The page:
L-Shaped Layout With a Large Island
The main kitchen is L-shaped with a traditional work triangle from sink to range to fridge and a large island that provides work and social space. Alton used reclaimed lumber from the same source as the door for the ends of the cabinet runs and the island.
For the floor, Alton chose large porcelain tiles digitally printed to look like concrete. “The tile color is through-body,” she says, meaning the color goes through the entire tile and isn’t just applied to the surface. “It’s so good, you cannot tell it’s digitally printed.”
Floor tile: Eleganza Tiles; wall sconce: Troy Lighting; Luna six-light bronze-and-gold chandelier: Crystorama
After: Now the range is integrated into the wall and includes an attention-grabbing copper-colored vent hood.
Alton found a way to tie the existing storage into the new kitchen design by placing the fridge where its surround could meet the built-ins, and then painting everything in a matching charcoal.
A Clever Budget-Saving Hood Plan
“A copper hood was on my client’s wish list, but it was a $10,000 expense,” Alton says. “When she said she wanted to settle on a $2,000 stainless steel one, I said, ‘Not on my watch!’” Alton, who knew her copper hood-loving client, believed that she would be disappointed if she took that route. When Alton spied glass copper tiles in her showroom, she knew she had a solution.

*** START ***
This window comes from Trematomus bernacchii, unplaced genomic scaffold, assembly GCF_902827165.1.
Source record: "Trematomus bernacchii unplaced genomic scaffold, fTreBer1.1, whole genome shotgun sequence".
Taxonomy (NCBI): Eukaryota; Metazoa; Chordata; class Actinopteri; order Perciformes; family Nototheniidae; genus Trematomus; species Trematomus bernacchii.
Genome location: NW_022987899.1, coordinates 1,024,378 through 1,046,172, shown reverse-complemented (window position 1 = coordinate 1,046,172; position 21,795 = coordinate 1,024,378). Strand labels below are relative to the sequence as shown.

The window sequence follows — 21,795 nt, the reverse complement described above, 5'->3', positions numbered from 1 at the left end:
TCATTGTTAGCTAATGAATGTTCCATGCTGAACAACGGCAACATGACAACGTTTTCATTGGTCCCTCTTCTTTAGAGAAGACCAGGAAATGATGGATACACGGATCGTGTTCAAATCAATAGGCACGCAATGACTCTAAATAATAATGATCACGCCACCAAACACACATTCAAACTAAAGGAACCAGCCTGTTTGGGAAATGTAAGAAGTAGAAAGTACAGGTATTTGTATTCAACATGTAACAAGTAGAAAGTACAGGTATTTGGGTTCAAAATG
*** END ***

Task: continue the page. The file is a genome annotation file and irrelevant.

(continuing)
“This glass tile looked exactly like copper,” she says. “So we built a structure to put around the vent, tiled it with them, overlaid the metal straps and adorned them with acorn nuts that we also used elsewhere in the kitchen.” The custom vent hood cost about $3,000. It now serves as a stunning focal point and adds much to the kitchen’s warm feeling.
Tile: Alchemy Copper, Soho Studio; browse glass tile
The color of the island’s hardened leather counter stools picks up on the coppery tones of the vent hood. Their gold bases add another warm metallic finish. And if you look closely at the light fixtures, you’ll see glints of gold inside.
Stools: Blue Ocean Traders
An Island for Work and Play
The social side of the island is clearly delineated — its surface is fir flooring blocks that Alton composed into a counter on-site. The edges are wood painted black and ornamented with oversize industrial tacks. This brought metal up to the island’s surface.
Fir blocks: Kaswell Flooring Systems
The stainless steel hardware, sink and faucet have no-fuss, commercial-kitchen industrial style and provide contrast to the warm metals of the lighting and vent hood. They also help the stainless steel appliances blend into the kitchen.
Open Shelves With Minimal Fuss
“Because my client is very no-fuss, she was not sure about these shelves at first,” Alton says. “But this wall really needed something, and they keep the view out the window open.”
Now the owner and her daughter have a wonderful place to bake, hang out together and entertain their friends.
- Take time to find a designer who understands your vision.
- If you like clutter-free countertops, make plans for small appliance storage early on in the design process.
- Consider the scale when covering a large wall with tile; smaller tiles mean more grout lines and a busier look.
- Look for through-body color when shopping for digitally printed tile.
- Remember: It’s possible to get porcelain floor tile that people will swear is concrete.
- File away the photo of the vent hood with a note that says, “These are glass tiles!”